Donally lets the reader into Shadow’s mind too, which was a bit distracting at first but then became such a part of the story, it was no different than knowing what Sunny thought. One humorous and touching aspect to this is Shadow’s infatuation with Portia via the smells on Sunny’s clothes after a visit to Ollie. Apparently Portia feels the same way, so what’s in the future for those two? I look forward to the next book to find out.
Previous books in this series include Cat Nap and The Big Kitty (reviewed for KRL).
Murder Gone A-Rye By Nancy J. Parra
By Sandra Murphy
Toni Holmes, who you might remember from Gluten for Punishment, is in deep doo-doo again, all because of Grandma Ruth. Although she’s ninety years old and has trouble getting around, Ruth hasn’t slowed down nearly as much as the townspeople would like. When Lois Striker, all around harpy and pretty much an enemy of Ruth’s, turns up dead in the town square, suspects abound. Unfortunately, tire tracks that match Ruth’s scooter, the one with the all-terrain tires, lead right to the body.
Ruth thinks it’s pretty much a kick to be interrogated. In fact, it’s her idea to go to the police station. The police don’t get much in the way of facts or motive, but mostly get headaches from talking to Ruth. As a former (and she thinks, current) investigative journalist, Ruth has a lot to talk about. Most of it has nothing to do with the murder investigation.
Ruth’s sure an old secret is the motive. Lois was the right hand of the town’s founder, Homer Everett, a war hero who is commemorated in the town square (near the body’s location) with a large statue. Each Thanksgiving, the town hosts the Homer Everett parade and carnival rather than going all turkey like most places.
Toni is bound and determined to stay out of the whole thing. Just because she helped solve a murder a few months ago, doesn’t mean she’s a detective or more than just lucky. On the other hand, how many times can she bail out Grandma Ruth and her sidekick, the informally adopted Phyllis? Ruth and Phyllis could probably get away with a lot more if not for the noticeable scooter and Phyllis’ hippie VW van. In the end, Toni knows it’s just easier to go along and hope for the best than to try to corral the pair.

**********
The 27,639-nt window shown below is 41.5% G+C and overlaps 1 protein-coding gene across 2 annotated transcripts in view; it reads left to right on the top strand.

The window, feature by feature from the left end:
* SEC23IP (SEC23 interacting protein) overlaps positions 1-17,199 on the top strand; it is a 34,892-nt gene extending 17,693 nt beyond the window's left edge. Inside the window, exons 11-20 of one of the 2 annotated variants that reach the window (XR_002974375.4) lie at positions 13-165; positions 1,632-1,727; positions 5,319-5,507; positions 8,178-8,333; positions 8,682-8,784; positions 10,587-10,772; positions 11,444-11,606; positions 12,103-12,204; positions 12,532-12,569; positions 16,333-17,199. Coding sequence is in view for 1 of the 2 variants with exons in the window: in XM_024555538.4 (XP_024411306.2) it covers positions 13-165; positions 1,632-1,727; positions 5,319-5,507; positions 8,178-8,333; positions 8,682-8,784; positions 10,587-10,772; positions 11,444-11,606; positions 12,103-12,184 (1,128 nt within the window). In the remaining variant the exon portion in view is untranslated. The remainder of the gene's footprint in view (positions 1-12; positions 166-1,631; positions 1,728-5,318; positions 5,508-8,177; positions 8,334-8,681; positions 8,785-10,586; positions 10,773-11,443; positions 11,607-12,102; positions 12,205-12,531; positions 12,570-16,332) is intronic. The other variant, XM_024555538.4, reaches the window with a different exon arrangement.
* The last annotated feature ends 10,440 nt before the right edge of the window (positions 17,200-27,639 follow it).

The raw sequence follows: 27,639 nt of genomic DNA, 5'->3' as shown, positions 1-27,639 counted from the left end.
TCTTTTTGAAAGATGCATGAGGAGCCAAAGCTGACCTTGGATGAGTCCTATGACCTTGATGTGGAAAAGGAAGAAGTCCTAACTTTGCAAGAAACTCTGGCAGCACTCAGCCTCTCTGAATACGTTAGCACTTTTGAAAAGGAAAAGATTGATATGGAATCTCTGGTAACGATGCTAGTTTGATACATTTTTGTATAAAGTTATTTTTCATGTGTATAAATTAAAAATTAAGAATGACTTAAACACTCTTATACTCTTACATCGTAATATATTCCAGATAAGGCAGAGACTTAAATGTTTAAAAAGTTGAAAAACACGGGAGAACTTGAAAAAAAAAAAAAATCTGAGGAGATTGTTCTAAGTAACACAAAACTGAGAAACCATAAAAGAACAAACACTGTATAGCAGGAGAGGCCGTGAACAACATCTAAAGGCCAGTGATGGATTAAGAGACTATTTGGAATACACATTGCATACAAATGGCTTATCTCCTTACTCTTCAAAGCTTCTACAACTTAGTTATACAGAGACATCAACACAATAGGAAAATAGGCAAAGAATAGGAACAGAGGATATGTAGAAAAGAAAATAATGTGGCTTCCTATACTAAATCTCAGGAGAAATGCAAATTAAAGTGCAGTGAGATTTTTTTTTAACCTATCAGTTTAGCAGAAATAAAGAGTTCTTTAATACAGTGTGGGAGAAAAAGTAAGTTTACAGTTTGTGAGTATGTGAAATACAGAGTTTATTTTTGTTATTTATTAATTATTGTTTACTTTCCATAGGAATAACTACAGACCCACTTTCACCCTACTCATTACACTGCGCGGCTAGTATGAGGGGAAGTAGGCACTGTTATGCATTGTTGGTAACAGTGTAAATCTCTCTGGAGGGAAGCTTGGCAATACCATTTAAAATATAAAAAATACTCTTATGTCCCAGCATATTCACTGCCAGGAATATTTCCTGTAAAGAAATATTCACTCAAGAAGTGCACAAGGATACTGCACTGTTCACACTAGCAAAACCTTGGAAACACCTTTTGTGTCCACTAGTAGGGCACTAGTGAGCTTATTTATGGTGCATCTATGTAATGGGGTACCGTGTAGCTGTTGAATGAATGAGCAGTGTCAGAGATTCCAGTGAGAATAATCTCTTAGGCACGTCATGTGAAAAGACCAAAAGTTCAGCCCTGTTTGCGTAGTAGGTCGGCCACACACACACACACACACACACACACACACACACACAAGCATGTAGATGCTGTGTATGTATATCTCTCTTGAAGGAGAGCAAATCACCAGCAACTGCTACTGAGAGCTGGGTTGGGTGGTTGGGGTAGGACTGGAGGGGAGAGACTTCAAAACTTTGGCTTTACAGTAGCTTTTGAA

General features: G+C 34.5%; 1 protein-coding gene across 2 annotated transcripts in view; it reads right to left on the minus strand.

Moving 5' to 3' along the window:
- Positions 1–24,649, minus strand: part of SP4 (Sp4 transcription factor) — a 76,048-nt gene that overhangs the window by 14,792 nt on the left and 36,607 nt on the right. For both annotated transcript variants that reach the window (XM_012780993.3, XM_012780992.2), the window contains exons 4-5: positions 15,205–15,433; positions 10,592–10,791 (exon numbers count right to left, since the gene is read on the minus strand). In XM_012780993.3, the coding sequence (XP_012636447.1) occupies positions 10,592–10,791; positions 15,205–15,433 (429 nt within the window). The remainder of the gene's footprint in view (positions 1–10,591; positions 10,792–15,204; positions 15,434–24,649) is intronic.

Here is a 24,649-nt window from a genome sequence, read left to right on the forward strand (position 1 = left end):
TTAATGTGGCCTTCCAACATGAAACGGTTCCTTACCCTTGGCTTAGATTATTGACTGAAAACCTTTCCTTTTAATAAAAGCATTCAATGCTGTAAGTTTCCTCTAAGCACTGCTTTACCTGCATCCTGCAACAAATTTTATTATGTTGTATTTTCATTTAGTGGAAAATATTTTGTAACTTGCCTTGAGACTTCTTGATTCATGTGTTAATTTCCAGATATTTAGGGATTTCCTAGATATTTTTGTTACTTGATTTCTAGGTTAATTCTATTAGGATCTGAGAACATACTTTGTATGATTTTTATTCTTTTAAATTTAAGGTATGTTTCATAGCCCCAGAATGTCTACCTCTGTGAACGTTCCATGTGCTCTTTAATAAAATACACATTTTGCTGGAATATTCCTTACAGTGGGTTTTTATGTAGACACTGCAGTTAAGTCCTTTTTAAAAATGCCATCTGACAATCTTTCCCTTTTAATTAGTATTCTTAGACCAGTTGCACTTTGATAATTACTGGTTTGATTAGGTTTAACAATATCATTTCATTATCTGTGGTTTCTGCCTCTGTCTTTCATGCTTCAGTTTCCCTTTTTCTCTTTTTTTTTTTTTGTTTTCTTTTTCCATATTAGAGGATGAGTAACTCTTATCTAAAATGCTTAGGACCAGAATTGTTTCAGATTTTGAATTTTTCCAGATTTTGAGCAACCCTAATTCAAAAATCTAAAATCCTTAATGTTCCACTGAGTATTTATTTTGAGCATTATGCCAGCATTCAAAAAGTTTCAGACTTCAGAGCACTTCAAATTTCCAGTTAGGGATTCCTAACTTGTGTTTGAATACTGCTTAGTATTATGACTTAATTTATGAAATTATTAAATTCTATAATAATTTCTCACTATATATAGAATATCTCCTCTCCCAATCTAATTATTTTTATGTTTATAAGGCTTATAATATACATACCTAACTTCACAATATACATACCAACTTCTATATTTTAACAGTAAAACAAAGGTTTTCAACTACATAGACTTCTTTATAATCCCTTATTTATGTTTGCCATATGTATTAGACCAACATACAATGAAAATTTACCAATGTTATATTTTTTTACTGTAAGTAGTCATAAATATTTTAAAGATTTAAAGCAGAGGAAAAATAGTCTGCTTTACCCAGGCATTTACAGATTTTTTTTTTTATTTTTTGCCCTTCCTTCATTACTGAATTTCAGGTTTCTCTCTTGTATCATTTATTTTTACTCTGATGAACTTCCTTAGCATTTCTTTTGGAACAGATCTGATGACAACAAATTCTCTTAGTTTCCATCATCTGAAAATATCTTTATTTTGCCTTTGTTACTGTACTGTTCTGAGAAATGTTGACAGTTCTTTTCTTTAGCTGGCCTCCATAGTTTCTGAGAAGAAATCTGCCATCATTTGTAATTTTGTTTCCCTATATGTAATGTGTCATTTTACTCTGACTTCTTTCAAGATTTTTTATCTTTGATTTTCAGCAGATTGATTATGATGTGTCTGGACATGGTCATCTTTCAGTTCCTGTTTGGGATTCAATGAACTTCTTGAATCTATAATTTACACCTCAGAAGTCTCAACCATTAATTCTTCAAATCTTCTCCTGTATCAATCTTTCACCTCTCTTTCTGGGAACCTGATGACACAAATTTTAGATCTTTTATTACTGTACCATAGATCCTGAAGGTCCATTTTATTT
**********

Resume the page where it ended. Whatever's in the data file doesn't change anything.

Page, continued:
The side characters are a treat. There’s no holding Ruth back, and you’ve gotta love her boyfriend, Bill. Phyllis is an all too willing accomplice in every harebrained scheme. Toni’s friend Tasha and her autistic son, Kip, live in Toni’s big old Victorian too. The side stories of dealing with an elderly relative, an autistic child, a business that takes up most of your time and a couple of men who are interesting too, and add to rather than distract from, the main storyline.
A new and welcome addition to this series is Aubrey. Kip found the dirty puppy, stranded in a deep hole. Once cleaned up, he turned out to be an all-white dog, how nice. A Great Pyrenees, how huge! Aubrey manages to steal every scene he’s in, deservedly so.
Since Toni runs the only gluten-free bakery in town (maybe in the whole state, which after all is famous for growing wheat), the recipes in the back are all made with alternative ingredients but nothing too hard to find, like the Betty Crocker gluten-free cake mix. Recipes include: Yogurt Blueberry Coffee Cake, Raspberry Swirl Cheesecake, Fruit Dip, Peanut Butter Bars, and Coconut Lime Cheesecake with Mango Sauce, Berry Shortbread Bars, Lemon Cake and Chocolate Italian Cream Cake.
To enter to win a copy of all 4 mysteries, simply email KRL at krlcontests@gmail[dot]com by replacing the [dot] with a period, and with the subject line “Penguin,” or comment on this article. A winner will be chosen May 24, 2014. U.S. residents only.
Check out other mystery articles, reviews, book giveaways & short stories in our mystery section.
Click on this link to purchase any of these books & a portion goes to help support KRL!